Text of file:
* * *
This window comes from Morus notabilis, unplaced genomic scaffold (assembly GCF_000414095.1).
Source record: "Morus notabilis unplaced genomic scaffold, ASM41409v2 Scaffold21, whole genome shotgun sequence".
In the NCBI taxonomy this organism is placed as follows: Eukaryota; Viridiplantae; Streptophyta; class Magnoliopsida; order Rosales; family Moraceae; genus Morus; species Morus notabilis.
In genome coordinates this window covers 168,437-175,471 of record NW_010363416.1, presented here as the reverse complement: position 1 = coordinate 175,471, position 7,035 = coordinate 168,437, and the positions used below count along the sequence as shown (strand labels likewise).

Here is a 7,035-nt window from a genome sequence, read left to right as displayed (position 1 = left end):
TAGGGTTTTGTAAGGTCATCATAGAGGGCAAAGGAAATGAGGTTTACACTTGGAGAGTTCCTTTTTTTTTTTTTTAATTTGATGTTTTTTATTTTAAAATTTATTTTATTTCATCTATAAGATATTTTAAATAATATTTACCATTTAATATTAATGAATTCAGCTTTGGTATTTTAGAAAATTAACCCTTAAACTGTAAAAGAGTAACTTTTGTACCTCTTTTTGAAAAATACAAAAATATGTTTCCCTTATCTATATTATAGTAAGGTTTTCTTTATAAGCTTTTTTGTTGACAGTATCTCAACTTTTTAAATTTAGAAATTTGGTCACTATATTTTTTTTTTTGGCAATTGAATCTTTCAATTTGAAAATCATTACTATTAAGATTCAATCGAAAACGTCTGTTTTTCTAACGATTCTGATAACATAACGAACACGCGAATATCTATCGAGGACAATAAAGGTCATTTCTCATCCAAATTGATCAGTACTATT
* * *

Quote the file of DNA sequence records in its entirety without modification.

This window comes from Morus notabilis, unplaced genomic scaffold (assembly GCF_000414095.1).
Source record: "Morus notabilis unplaced genomic scaffold, ASM41409v2 Scaffold21, whole genome shotgun sequence".
In the NCBI taxonomy this organism is placed as follows: Eukaryota; Viridiplantae; Streptophyta; class Magnoliopsida; order Rosales; family Moraceae; genus Morus; species Morus notabilis.
In genome coordinates this window covers 168,437-175,471 of record NW_010363416.1, presented here as the reverse complement: position 1 = coordinate 175,471, position 7,035 = coordinate 168,437, and the positions used below count along the sequence as shown (strand labels likewise).

Here is a 7,035-nt window from a genome sequence, read left to right as displayed (position 1 = left end):
TAGGGTTTTGTAAGGTCATCATAGAGGGCAAAGGAAATGAGGTTTACACTTGGAGAGTTCCTTTTTTTTTTTTTTAATTTGATGTTTTTTATTTTAAAATTTATTTTATTTCATCTATAAGATATTTTAAATAATATTTACCATTTAATATTAATGAATTCAGCTTTGGTATTTTAGAAAATTAACCCTTAAACTGTAAAAGAGTAACTTTTGTACCTCTTTTTGAAAAATACAAAAATATGTTTCCCTTATCTATATTATAGTAAGGTTTTCTTTATAAGCTTTTTTGTTGACAGTATCTCAACTTTTTAAATTTAGAAATTTGGTCACTATATTTTTTTTTTTGGCAATTGAATCTTTCAATTTGAAAATCATTACTATTAAGATTCAATCGAAAACGTCTGTTTTTCTAACGATTCTGATAACATAACGAACACGCGAATATCTATCGAGGACAATAAAGGTCATTTCTCATCCAAATTGATCAGTACTATT